Unleash Limitless Creativity

Article by Jordan Pratt

I have a strong belief that every person on this planet should be working to create something. Whether it’s making a living for a family, starting a business, or an artistic endeavor like songwriting. The lens I normally think about creating is through songwriting, but these concepts can definitely be applied more broadly. I’d also like to mention that these 5 tips really bear repeating. Humans are forgetful, and while some of these things may seem like common sense now, you will need to be reminded later when that dreaded “writer’s block” rolls around.

5 tips for Limitless creativity

    1. Show up
      The #1 thing I attribute my creative success on is showing up. Whether or not I “feel” like writing. Carving valuable time away for the craft is essential to creativity. This often causes us creative types to squirm, as our best work often seems to come from spontaneity and bursts of inspiration, as if we were struck by lightning. Unfortunately, (or in a literal sense, very fortunately) it is very rare to be struck by lightning. By showing up, we increase the likelihood that inspiration will strike. We create an environment for creative inspiration.
    2. Say “no” to your inner critic. It’s hard to turn off the critic in our mind hating on all our creative work. It can be paralyzing, and the result is usually writer’s block. One good way to conquer your inner critic is through “morning pages.” Many artists have taken up this practice while reading Julia Cameron’s “The Artist’s Way.” Morning pages are a free-write session where you write 3 pages first thing in the morning. In these pages, you can be as negative, or positive as you are feeling. You don’t have to hold anything back. You just write it out. Doesn’t need to be anything super “creative,” just the act of writing out the thoughts in your mind clears the cobwebs and invites your mind to explore. I recently attended a songwriting panel where Sam Hollander (“Hey Look Ma I Made it”, High Hopes” – Panic! At the Disco) mentioned that every morning he wakes up at 6AM and just immediately starts writing melodies and lyrics. I think we’re just a bit less self-critical in the mornings. I know it helps me to write earlier in the day, but everyone is different. That said, really recommend checking out “The Artist Way” if you haven’t yet.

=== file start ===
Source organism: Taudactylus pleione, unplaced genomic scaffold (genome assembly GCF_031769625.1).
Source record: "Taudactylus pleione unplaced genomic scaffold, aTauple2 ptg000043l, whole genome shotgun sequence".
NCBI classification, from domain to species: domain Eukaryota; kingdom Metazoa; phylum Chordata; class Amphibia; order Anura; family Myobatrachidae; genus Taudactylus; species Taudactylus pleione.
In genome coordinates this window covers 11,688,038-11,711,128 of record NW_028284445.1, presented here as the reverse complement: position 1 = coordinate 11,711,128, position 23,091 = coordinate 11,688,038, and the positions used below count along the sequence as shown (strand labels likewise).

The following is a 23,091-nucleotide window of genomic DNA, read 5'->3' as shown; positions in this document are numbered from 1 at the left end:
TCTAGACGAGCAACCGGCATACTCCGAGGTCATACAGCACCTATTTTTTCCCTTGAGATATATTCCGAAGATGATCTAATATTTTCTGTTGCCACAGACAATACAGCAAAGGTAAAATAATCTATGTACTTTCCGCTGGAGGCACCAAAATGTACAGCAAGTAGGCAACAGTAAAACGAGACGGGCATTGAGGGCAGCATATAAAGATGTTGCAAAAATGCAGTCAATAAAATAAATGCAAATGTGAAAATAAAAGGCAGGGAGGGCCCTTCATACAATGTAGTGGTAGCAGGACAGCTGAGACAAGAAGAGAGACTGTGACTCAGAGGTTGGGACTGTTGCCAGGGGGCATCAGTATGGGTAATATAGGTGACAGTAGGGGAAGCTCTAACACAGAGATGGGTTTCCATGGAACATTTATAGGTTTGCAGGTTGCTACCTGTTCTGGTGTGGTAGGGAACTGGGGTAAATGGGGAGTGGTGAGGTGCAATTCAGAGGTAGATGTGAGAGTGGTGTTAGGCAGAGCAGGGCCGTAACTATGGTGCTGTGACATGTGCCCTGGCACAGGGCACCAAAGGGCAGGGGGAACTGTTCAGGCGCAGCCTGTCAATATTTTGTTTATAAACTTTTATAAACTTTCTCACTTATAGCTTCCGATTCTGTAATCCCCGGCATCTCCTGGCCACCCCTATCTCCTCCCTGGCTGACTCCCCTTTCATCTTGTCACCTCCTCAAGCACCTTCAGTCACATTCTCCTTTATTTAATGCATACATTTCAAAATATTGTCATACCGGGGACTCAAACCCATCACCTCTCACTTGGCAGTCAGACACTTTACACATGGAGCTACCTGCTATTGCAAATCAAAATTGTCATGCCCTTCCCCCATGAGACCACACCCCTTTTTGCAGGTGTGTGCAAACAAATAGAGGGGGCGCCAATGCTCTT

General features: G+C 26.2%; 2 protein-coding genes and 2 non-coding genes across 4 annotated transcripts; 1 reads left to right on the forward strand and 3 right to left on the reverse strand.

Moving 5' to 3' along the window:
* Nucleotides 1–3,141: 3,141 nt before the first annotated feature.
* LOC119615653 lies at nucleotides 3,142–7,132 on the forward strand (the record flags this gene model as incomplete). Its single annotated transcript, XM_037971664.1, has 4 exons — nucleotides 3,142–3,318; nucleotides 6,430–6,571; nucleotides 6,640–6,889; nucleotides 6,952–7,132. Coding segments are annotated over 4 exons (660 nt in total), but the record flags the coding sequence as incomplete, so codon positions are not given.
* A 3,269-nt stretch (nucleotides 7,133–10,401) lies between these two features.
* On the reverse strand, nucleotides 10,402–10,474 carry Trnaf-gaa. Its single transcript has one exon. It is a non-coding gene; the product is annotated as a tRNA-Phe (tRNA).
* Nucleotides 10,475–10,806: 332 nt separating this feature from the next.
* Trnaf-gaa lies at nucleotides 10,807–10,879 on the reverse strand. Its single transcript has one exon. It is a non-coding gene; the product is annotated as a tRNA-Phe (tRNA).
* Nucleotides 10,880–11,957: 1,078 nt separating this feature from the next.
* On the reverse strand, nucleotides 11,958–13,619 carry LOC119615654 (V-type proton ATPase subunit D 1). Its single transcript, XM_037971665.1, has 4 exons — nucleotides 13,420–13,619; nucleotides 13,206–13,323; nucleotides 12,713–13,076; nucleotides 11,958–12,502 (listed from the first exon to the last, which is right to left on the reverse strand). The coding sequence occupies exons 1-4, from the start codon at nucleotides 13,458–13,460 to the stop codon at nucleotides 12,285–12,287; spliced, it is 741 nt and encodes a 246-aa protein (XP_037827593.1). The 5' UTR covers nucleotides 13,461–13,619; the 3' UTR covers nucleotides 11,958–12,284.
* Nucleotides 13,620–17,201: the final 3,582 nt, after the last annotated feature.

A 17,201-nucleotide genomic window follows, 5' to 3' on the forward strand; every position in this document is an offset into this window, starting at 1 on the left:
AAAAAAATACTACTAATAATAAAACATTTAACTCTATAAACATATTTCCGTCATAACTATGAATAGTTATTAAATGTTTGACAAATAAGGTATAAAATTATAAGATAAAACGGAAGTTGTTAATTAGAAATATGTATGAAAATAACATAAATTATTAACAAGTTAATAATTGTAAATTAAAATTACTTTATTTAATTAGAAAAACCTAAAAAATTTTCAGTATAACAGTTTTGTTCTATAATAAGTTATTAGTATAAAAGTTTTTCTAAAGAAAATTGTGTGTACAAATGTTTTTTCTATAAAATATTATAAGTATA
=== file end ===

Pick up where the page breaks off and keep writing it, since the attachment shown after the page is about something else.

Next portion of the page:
3. Finish the thing. This is one I’m still really working hard on. It’s so easy to get caught up and rewrite obsessively, but in doing that you miss out on constantly creating. Granted, if you’re working on your lyrical masterpiece and you’re an aspiring Leonard Cohen, the process might be different. But especially if you are writing pop or focusing on memorable melodies, I think it’s great advice to JUST FINISH THE THING. At NAMM, this was my biggest takeaway from the songwriter panels. FINNEAS told the audience during his keynote that he almost never rewrites his lyrics. He said that if a line is really bad, he will work until it’s decent, but basically there’s no point on working forever on an ok song. Get the ok song done, keep writing. Eventually you might receive inspiration to take that song to the next level, or you might actually get to a great song that you never would have found if you just stuck around with the mediocre one. Either way, I think it’s great advice to just plow on through and improve your craft to write better songs faster.
    4. Fill the tank. If you’re feeling stuck, the next best thing to showing up is going out of your way to find something that inspires you. It could be going to a concert, a road trip, reading a book of poetry, or even just getting out and taking a walk. Spontaneity and adventure are great for the soul.
    5. Steal. Who creatively inspires you? Work off the template. Something I like to do is find a melody that I really like, and twist it around. Maybe I’ll change the chord progression a bit, or I’ll take the first few notes, and then write a new passage. Of course, melodies are copyrighted, so you have to be careful with this. I think they can be great springboards though, and if you are smart about it this can be a tool for creativity. On the other hand, chord progressions are NOT copyrighted, so steal away! This is definitely tied to tip 4, we can be inspired by the songs we start off with as a template

I know not everyone loves musical theater, but Stephen Sondheim is undoubtedly a legend and an incredible lyricist. Whenever I’m feeling frustrated about my creative output (or lack thereof), I give a listen to “Move On” from Sunday in the Park with George. I think of that entire musical as Sondheim’s love letter to the creatively inclined, but this song is really the pinnacle for me.

“Stop worrying where you’re going-
Move on
If you can know where you’re going
You’ve gone
Just keep moving on”

– Stephen Sondheim, Sunday in the Park with George

It’s easy to obsess over things we can’t change. The only choice that matters is to move forward. Even when we don’t know where that will take us! So let’s show up, finish the thing, get inspired, and appreciate the amazing work other artists are putting out into the world.

How will you utilize these tools and ideas in your projects? I’d love to hear from you.

Article by Jordan Pratt
You might also like: How to write licensable music for Film/TV

Subscribe To Our Advice Blog

Scroll to top